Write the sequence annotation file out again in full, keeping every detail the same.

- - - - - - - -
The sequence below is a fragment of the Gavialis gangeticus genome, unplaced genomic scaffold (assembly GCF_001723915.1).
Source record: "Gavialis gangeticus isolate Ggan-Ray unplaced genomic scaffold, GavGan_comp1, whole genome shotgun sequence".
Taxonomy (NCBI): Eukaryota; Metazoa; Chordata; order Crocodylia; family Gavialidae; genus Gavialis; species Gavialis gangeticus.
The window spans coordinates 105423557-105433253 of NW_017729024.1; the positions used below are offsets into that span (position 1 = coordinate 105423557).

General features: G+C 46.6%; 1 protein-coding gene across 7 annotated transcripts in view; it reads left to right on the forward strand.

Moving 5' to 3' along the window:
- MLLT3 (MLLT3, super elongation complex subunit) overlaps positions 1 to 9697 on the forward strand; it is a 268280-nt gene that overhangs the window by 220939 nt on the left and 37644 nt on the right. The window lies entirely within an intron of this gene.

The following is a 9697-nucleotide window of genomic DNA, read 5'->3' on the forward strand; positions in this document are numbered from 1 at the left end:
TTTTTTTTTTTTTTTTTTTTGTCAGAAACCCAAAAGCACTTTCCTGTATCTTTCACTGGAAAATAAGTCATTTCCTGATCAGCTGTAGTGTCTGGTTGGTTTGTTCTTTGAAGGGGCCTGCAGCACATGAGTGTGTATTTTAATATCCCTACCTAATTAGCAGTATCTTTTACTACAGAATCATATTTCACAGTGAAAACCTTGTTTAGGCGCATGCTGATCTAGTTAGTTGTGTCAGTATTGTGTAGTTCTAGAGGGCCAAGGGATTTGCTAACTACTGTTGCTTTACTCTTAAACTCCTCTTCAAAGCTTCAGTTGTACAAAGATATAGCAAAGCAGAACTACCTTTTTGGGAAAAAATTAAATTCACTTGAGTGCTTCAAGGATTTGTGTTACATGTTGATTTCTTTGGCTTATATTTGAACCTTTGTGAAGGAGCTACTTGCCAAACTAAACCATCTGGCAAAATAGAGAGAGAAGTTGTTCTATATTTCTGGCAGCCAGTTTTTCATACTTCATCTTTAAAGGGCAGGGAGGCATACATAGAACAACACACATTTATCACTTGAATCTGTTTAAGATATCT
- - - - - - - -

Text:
The sequence below is a fragment of the Gavialis gangeticus genome, unplaced genomic scaffold (assembly GCF_001723915.1).
Source record: "Gavialis gangeticus isolate Ggan-Ray unplaced genomic scaffold, GavGan_comp1, whole genome shotgun sequence".
Taxonomy (NCBI): Eukaryota; Metazoa; Chordata; order Crocodylia; family Gavialidae; genus Gavialis; species Gavialis gangeticus.
The window spans coordinates 105423557-105433253 of NW_017729024.1; the positions used below are offsets into that span (position 1 = coordinate 105423557).

General features: G+C 46.6%; 1 protein-coding gene across 7 annotated transcripts in view; it reads left to right on the forward strand.

Moving 5' to 3' along the window:
- MLLT3 (MLLT3, super elongation complex subunit) overlaps positions 1 to 9697 on the forward strand; it is a 268280-nt gene that overhangs the window by 220939 nt on the left and 37644 nt on the right. The window lies entirely within an intron of this gene.

The following is a 9697-nucleotide window of genomic DNA, read 5'->3' on the forward strand; positions in this document are numbered from 1 at the left end:
TTTTTTTTTTTTTTTTTTTTGTCAGAAACCCAAAAGCACTTTCCTGTATCTTTCACTGGAAAATAAGTCATTTCCTGATCAGCTGTAGTGTCTGGTTGGTTTGTTCTTTGAAGGGGCCTGCAGCACATGAGTGTGTATTTTAATATCCCTACCTAATTAGCAGTATCTTTTACTACAGAATCATATTTCACAGTGAAAACCTTGTTTAGGCGCATGCTGATCTAGTTAGTTGTGTCAGTATTGTGTAGTTCTAGAGGGCCAAGGGATTTGCTAACTACTGTTGCTTTACTCTTAAACTCCTCTTCAAAGCTTCAGTTGTACAAAGATATAGCAAAGCAGAACTACCTTTTTGGGAAAAAATTAAATTCACTTGAGTGCTTCAAGGATTTGTGTTACATGTTGATTTCTTTGGCTTATATTTGAACCTTTGTGAAGGAGCTACTTGCCAAACTAAACCATCTGGCAAAATAGAGAGAGAAGTTGTTCTATATTTCTGGCAGCCAGTTTTTCATACTTCATCTTTAAAGGGCAGGGAGGCATACATAGAACAACACACATTTATCACTTGAATCTGTTTAAGATATCT